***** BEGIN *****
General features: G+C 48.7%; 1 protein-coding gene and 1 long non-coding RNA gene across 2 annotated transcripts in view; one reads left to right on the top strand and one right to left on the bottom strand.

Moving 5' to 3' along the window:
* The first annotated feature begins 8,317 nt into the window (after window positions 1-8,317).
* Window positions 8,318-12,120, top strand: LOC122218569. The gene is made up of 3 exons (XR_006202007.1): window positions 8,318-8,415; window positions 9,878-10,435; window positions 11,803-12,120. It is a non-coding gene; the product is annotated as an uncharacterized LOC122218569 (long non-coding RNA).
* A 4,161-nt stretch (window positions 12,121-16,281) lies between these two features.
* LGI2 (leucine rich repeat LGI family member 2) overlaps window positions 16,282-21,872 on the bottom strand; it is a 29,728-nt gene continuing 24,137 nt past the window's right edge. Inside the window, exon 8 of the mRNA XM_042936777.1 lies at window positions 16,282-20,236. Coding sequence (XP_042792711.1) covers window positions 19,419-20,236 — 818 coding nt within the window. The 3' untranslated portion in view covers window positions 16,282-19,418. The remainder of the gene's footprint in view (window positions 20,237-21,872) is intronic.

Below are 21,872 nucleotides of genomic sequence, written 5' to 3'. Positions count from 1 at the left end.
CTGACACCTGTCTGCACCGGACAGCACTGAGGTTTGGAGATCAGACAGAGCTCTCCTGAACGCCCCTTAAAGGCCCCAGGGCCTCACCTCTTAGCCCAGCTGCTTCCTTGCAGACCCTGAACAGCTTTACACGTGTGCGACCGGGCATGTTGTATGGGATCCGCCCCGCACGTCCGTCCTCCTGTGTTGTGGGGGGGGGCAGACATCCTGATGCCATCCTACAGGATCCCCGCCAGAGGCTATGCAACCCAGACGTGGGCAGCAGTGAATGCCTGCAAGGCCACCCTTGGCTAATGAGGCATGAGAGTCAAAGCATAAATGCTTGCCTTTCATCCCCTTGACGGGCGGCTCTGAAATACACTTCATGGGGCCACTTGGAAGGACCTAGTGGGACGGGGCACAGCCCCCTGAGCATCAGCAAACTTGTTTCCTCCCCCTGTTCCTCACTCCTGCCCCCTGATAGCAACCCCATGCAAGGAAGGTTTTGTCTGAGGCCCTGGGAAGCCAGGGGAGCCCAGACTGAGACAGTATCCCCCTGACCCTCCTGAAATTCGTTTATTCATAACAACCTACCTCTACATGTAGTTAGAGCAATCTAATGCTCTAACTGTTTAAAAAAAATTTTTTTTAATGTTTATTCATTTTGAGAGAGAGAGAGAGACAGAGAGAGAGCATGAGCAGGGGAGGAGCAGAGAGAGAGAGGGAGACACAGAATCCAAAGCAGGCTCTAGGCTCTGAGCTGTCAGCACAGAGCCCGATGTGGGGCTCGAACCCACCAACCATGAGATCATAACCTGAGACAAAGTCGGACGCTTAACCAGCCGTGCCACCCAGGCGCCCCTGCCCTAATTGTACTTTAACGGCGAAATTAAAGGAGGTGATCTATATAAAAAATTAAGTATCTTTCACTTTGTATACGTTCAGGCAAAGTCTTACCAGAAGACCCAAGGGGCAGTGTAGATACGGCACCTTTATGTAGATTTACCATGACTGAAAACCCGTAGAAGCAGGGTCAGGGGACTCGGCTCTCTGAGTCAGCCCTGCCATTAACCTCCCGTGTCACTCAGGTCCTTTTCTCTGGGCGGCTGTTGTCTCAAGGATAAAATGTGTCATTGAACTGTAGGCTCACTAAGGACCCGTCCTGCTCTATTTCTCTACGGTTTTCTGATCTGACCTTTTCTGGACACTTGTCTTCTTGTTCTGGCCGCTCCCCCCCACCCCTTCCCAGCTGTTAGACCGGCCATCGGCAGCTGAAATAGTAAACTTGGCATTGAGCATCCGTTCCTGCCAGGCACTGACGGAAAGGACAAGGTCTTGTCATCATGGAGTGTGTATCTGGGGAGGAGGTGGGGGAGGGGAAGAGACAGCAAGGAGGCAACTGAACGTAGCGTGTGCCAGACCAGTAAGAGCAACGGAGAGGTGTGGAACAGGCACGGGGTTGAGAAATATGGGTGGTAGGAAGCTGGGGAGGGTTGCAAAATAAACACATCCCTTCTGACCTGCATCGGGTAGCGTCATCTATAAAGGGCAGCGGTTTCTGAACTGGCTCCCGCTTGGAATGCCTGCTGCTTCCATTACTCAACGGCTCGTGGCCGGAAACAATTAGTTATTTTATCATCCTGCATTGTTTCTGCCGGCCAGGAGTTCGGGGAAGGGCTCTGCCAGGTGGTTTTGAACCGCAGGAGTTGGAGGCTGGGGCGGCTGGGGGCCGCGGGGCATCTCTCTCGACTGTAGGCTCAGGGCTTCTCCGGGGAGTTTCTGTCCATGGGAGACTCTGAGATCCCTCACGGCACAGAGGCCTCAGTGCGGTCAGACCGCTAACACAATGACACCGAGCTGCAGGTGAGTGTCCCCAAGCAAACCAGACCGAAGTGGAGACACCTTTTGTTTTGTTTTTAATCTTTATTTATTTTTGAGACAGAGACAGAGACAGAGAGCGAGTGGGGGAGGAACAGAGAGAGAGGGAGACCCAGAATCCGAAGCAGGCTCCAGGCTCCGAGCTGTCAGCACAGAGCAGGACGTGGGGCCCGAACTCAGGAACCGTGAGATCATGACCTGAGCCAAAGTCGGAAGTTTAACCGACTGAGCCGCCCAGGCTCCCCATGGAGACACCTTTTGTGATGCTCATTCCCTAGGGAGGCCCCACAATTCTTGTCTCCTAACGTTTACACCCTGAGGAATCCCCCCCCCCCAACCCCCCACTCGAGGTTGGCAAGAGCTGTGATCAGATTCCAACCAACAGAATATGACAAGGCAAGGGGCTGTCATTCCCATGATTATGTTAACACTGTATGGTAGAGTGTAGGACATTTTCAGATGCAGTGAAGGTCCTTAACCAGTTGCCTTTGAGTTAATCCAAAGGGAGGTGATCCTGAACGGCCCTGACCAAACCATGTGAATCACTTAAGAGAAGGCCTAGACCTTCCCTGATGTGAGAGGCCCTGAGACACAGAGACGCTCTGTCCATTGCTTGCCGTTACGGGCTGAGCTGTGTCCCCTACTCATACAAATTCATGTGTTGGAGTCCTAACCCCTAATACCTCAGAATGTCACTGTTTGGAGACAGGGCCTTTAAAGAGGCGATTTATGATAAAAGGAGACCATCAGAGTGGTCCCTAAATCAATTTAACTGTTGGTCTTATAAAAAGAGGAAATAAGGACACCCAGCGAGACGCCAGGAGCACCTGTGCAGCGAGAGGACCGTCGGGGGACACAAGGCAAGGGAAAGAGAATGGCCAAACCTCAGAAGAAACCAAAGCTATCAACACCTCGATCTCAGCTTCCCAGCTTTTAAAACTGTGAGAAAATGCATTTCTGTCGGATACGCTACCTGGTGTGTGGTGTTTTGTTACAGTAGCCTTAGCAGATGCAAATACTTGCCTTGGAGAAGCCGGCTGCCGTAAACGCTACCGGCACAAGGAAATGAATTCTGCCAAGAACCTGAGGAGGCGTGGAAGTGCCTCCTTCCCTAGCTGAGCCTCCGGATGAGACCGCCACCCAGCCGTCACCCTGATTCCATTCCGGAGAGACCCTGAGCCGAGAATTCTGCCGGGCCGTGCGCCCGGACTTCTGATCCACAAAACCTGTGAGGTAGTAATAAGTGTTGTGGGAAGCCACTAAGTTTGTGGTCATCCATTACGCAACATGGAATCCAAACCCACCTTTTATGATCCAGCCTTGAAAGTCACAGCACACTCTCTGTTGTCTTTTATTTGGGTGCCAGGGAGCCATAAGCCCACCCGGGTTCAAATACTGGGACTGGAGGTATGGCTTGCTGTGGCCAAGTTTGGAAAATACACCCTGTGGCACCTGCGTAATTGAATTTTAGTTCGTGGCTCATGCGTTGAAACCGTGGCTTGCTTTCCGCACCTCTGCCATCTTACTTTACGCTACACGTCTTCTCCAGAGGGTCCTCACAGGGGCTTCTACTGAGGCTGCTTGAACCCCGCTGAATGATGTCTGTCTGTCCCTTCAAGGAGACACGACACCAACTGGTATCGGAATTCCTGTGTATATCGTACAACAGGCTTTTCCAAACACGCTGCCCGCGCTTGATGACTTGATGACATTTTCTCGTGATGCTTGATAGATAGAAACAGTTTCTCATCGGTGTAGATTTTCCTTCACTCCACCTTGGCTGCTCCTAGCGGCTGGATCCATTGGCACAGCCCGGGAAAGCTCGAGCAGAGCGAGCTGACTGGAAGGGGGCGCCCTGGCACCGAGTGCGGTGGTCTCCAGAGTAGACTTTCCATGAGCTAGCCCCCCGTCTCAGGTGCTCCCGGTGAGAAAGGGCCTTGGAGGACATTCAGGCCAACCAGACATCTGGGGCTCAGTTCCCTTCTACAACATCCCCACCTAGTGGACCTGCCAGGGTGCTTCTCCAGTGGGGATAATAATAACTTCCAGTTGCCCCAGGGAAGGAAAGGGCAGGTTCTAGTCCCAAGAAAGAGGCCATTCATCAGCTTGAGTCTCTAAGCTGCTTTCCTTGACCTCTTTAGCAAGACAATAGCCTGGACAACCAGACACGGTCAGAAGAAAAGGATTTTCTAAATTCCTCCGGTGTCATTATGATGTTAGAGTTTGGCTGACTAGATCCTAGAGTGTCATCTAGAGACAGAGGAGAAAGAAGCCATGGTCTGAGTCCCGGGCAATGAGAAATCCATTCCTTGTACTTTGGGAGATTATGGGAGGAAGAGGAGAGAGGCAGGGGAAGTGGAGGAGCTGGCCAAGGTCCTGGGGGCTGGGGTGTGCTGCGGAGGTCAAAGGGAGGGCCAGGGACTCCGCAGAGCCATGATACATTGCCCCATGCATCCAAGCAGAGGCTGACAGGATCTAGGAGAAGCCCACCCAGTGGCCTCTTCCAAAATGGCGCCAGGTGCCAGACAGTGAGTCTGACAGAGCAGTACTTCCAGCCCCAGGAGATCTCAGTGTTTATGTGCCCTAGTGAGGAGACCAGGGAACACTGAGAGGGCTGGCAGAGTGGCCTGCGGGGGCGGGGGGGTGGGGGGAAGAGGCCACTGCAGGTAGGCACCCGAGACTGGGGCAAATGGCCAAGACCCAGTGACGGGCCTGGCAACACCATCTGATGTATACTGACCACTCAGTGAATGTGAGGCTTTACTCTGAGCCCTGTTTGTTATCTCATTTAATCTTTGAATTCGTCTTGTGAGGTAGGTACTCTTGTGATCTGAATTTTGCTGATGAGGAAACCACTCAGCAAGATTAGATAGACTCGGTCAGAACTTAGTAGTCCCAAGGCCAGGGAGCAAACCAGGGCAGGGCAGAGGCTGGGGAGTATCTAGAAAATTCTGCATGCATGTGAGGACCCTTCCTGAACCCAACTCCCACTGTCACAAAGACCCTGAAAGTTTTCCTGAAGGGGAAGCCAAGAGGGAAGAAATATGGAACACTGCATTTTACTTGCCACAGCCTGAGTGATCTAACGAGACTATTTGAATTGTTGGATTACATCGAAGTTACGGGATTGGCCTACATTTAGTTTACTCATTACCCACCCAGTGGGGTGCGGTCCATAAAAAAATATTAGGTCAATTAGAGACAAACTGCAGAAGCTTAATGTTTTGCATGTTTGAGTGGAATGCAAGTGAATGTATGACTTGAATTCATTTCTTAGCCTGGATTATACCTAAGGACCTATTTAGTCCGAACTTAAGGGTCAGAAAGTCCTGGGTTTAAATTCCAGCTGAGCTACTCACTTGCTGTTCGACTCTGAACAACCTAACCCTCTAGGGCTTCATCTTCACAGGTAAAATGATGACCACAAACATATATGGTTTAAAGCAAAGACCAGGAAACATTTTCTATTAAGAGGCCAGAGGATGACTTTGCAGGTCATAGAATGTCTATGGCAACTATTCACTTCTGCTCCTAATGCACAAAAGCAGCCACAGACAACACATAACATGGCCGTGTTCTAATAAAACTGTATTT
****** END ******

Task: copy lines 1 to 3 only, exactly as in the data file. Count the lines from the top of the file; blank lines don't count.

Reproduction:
General features: G+C 48.7%; 1 protein-coding gene and 1 long non-coding RNA gene across 2 annotated transcripts in view; one reads left to right on the top strand and one right to left on the bottom strand.

Moving 5' to 3' along the window:
* The first annotated feature begins 8,317 nt into the window (after window positions 1-8,317).